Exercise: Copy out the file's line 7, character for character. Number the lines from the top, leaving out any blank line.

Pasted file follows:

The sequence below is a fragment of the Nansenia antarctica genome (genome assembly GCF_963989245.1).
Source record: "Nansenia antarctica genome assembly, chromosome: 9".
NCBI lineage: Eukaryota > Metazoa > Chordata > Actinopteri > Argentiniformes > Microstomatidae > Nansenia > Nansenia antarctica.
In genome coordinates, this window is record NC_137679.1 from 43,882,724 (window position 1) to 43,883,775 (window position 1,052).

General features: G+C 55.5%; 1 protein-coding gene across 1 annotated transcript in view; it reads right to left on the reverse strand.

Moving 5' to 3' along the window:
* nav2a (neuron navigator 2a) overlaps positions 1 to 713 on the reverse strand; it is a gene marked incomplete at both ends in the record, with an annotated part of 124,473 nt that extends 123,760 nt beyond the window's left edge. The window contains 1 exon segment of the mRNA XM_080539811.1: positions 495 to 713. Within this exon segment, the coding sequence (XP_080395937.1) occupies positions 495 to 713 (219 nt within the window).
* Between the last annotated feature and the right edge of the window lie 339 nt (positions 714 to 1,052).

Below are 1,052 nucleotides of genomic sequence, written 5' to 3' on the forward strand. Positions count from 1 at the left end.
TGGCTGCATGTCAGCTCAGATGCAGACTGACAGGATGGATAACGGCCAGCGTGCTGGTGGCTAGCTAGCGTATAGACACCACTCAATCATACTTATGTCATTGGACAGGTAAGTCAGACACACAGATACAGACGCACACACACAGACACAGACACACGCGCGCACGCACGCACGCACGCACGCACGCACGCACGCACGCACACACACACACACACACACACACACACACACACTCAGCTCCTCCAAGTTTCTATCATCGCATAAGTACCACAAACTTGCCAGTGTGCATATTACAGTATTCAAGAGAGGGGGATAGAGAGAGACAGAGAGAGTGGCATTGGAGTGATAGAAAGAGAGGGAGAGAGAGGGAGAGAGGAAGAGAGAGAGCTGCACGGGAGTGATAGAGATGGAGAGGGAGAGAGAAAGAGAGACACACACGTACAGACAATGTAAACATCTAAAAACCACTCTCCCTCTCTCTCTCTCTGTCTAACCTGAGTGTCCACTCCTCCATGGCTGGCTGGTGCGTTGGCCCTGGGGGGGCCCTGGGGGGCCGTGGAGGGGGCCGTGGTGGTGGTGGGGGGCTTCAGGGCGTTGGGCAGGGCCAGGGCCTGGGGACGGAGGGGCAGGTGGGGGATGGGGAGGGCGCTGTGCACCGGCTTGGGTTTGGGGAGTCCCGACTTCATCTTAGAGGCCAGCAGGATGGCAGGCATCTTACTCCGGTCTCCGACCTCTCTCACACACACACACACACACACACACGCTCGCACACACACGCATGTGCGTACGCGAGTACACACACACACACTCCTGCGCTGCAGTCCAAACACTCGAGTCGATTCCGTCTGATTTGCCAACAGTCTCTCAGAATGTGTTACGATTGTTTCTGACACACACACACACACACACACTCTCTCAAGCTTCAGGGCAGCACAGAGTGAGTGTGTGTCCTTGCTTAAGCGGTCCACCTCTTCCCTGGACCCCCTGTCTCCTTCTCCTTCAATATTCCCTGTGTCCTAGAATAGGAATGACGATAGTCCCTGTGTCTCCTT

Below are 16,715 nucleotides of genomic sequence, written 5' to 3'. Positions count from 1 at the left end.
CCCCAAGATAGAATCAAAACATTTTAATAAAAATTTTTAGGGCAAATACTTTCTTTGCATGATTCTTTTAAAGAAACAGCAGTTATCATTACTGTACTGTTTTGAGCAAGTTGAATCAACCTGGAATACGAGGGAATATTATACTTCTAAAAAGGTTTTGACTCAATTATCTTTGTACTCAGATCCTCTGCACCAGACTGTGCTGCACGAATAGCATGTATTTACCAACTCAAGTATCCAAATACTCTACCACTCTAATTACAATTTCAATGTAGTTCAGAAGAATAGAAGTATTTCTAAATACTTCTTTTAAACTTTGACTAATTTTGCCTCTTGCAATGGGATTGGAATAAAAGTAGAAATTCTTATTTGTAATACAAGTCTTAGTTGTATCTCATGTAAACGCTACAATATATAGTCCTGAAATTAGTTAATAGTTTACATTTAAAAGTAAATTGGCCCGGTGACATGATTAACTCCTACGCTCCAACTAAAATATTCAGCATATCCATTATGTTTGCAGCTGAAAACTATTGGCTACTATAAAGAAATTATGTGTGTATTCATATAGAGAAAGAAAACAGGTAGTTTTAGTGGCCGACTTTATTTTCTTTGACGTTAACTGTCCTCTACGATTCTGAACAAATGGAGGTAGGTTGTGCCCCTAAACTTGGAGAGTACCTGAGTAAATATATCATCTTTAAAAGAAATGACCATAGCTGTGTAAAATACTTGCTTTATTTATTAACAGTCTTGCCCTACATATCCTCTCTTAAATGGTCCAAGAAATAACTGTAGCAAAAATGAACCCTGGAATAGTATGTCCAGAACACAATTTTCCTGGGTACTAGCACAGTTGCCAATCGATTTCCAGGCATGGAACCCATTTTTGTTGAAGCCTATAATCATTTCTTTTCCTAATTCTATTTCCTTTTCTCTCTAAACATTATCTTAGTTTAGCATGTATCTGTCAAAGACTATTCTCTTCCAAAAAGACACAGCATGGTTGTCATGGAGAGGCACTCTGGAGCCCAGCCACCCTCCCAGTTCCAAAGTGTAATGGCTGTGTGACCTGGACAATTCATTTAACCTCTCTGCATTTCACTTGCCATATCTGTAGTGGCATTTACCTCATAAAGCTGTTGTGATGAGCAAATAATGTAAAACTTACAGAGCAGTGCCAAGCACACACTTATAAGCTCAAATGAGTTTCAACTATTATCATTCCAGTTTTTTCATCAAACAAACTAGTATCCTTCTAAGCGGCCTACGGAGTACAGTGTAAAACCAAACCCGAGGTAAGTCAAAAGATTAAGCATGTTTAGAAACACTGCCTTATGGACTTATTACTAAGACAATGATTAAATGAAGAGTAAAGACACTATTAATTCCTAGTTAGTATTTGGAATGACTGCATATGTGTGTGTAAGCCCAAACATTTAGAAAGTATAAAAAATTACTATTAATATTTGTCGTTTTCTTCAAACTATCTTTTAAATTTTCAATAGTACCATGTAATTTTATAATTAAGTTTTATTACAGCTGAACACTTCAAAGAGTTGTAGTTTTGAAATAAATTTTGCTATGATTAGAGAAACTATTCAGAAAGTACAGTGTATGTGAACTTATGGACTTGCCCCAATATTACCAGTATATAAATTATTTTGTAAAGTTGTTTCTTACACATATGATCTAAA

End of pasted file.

* nav2a (neuron navigator 2a) overlaps positions 1 to 713 on the reverse strand; it is a gene marked incomplete at both ends in the record, with an annotated part of 124,473 nt that extends 123,760 nt beyond the window's left edge. The window contains 1 exon segment of the mRNA XM_080539811.1: positions 495 to 713. Within this exon segment, the coding sequence (XP_080395937.1) occupies positions 495 to 713 (219 nt within the window).